Well, for some of you, it is necessary to be able to calculate the distance and time from co-ordinates for exam purposes. For the rest of you, who rely on that magnificent invention called GPS, quite frankly, I don’t blame you, but it is useful to use your grey matter, and know how to work it out the old fashioned way, just in case…

To start with, you are going to need the co-ordinates of your starting point and your destination point.

Say we want to get to Johannesburg (which lies at **S26°10’ E028°15’**) from a position at **S27°30’ E023°25’**, and we want to know how far this is, the first place to start is by drawing a sketch so that we have an idea of the direction in which we are going.

We are currently at latitude S27°30’, and we want to go to a latitude which is closer to the Equator (which is 0°), so this means that we will be traveling north. Then, if we consider our longitude, our starting point is closer to the Greenwich meridian, and our destination longitude is further east, therefore we need to travel to the right, as northwards.

Given that this is not a very long trip, we don’t have multiple changes of latitude, and the latitudes are not very high, it makes sense to fly a Rhumb line. Closer to the poles, where the convergence of the meridians is more significant, it makes more sense to fly a Great Circle track, which will provide a shorter distance, and less fuel consumption, in the case of airline operations. However, flying a Rhumb line would make our flight easier, as we would fly a constant bearing towards our destination, as a **Rhumb line track cuts all the meridians at exactly the same angle**.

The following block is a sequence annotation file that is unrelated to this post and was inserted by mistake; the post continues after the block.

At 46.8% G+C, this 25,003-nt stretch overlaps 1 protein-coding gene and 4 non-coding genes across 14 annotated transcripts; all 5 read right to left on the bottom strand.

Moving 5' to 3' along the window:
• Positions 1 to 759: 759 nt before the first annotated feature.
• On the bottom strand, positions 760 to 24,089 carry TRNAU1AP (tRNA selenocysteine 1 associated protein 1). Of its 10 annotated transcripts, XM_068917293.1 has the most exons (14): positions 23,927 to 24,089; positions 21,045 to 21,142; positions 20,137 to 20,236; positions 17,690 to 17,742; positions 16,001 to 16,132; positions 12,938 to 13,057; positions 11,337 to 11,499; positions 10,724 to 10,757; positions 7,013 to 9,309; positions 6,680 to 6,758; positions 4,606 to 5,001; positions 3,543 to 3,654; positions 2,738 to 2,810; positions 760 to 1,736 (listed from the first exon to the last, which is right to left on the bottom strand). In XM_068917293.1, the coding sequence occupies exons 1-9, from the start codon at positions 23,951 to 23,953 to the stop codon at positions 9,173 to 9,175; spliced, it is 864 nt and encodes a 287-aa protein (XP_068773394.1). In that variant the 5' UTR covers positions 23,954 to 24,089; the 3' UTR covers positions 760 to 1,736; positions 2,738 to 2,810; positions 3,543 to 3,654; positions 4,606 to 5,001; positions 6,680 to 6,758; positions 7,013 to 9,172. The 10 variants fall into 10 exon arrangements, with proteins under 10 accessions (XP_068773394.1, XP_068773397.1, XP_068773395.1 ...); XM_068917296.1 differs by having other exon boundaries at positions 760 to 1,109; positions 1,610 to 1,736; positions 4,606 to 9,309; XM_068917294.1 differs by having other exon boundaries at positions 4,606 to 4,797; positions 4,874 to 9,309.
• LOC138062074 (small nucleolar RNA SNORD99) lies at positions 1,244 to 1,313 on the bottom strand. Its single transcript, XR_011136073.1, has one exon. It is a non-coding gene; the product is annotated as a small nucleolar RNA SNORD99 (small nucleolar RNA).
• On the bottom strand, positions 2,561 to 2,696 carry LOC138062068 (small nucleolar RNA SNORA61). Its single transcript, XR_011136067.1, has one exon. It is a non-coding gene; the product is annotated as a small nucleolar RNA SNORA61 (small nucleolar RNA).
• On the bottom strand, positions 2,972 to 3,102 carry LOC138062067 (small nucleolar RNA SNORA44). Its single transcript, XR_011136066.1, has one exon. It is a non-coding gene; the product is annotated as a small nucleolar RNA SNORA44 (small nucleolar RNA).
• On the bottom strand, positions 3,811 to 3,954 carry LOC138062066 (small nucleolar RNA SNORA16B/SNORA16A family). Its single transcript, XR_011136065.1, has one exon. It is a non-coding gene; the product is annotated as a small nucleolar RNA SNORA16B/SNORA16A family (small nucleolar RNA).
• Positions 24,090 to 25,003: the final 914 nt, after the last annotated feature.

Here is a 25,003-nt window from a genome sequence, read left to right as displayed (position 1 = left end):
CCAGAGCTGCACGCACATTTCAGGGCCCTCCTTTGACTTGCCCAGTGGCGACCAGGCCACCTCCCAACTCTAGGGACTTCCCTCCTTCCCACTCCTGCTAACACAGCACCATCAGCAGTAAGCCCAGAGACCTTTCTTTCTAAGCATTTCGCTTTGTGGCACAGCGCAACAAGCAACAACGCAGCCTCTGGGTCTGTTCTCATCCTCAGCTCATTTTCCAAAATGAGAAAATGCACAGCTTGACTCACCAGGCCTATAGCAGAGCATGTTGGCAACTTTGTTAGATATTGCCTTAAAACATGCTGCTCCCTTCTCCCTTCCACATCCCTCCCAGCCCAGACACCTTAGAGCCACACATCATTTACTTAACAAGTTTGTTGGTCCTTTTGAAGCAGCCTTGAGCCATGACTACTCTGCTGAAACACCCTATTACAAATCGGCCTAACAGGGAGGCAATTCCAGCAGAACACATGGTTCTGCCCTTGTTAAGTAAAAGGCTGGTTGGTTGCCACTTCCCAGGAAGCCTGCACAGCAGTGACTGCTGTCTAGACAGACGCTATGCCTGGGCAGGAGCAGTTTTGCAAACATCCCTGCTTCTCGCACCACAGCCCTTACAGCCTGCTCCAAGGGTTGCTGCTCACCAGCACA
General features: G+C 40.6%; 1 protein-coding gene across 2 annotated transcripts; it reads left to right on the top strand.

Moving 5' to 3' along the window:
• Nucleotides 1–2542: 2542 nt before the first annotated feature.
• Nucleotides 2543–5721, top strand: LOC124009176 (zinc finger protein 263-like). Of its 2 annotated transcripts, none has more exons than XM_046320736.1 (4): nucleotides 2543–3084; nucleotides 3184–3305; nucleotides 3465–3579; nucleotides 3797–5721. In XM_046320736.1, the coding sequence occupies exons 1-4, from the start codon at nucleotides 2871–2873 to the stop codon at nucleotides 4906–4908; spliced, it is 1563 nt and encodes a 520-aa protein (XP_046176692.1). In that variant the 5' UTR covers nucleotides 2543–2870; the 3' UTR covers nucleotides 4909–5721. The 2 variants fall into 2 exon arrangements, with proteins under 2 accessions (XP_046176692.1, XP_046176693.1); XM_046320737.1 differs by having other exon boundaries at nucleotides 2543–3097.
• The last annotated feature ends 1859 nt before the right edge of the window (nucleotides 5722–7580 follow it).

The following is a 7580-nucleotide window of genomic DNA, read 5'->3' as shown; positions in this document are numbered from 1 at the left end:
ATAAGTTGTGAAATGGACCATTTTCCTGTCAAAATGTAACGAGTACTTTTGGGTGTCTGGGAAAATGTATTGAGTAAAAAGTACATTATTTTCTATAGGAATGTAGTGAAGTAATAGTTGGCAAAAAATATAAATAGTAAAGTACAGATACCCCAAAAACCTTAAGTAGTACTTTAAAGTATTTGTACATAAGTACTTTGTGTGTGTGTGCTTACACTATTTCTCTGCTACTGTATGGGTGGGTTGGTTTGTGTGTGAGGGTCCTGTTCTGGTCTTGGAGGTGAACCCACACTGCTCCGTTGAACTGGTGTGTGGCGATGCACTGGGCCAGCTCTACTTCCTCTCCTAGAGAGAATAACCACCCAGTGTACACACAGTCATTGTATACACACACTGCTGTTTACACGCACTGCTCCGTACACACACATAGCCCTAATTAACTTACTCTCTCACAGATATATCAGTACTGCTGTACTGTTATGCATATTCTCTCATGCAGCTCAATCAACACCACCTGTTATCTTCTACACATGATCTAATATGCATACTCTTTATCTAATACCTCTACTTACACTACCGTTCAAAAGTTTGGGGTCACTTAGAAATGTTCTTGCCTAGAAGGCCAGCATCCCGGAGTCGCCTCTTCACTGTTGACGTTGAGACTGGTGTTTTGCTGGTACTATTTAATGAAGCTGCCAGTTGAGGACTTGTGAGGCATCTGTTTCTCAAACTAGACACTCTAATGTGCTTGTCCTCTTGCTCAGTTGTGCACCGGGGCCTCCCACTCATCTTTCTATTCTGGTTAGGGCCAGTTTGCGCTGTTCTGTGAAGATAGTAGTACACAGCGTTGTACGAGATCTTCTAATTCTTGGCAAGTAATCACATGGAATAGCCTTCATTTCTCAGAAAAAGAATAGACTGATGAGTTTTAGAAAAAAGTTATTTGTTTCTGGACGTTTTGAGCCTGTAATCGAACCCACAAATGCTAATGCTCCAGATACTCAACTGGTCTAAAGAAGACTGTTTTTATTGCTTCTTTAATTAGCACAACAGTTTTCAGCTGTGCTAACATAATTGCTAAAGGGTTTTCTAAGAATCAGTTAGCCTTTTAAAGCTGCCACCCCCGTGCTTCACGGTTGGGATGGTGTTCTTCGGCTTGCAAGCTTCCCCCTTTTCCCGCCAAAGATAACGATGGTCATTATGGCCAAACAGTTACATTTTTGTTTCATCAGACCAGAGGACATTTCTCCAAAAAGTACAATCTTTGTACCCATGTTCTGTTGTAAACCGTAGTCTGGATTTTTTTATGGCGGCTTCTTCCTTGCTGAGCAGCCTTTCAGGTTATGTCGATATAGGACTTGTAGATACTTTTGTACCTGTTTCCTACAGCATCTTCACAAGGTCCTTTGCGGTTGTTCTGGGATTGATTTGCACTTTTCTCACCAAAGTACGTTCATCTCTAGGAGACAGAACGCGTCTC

Distance is easily calculated using the departure formula:

**DEPARTURE = (dlong x 60) x COS Mean Latitude**

Firstly, calculate the difference of the longitudes, and convert the minutes to decimal:

E028°15’ – E023°25’ = 4°50’

Convert 50’ into decimal 50/60 = 0.8, giving a difference in longitude of 4.8

Now, because we have two different latitudes, we need to base our calculation on the average of the two, so:

S27°30’ – S26°10’ = S26°48’ (remember to convert minutes to decimal = 26.8)

The completed formula will look like this:

**DEPARTURE = (4.8 x 60) x COS 26.8 = 257NM**

Now that we have the distance, we can calculate the time it will take us to get to Johannesburg. In order to get time, we use this formula:

**Time = Distance/Speed**

When using speed, it is important to **factor in the wind**, as this will make us either arrive faster or slower. In order to **calculate the groundspeed**, we will need to know the wind direction and speed (obtainable from the local ATIS). If our airspeed is averaging around 90kts, and we have determined that we have a 10kt tailwind, then we will be faster, so ADD this to the 90kts. We are now traveling over the ground at 100kts.

Using the formula:

**Time = 257 / 100 = 2.57 (Convert 0.57 to minutes by x60) = 2h34’**

So as you can see, it is really not that challenging! These calculations can be really useful for determining if you have sufficient fuel, and also providing estimated time arrival. Go on, give it a try…

Nice one Essential – in this day and age there will be few people who will try this with the gadgetry that is available. It can be simplified if you assume a right angled triangle where the hypotenuse is your track. Take square root of the sum of the change in latitude + the change in longitude and it will give you the approximate distance of the hypotenuse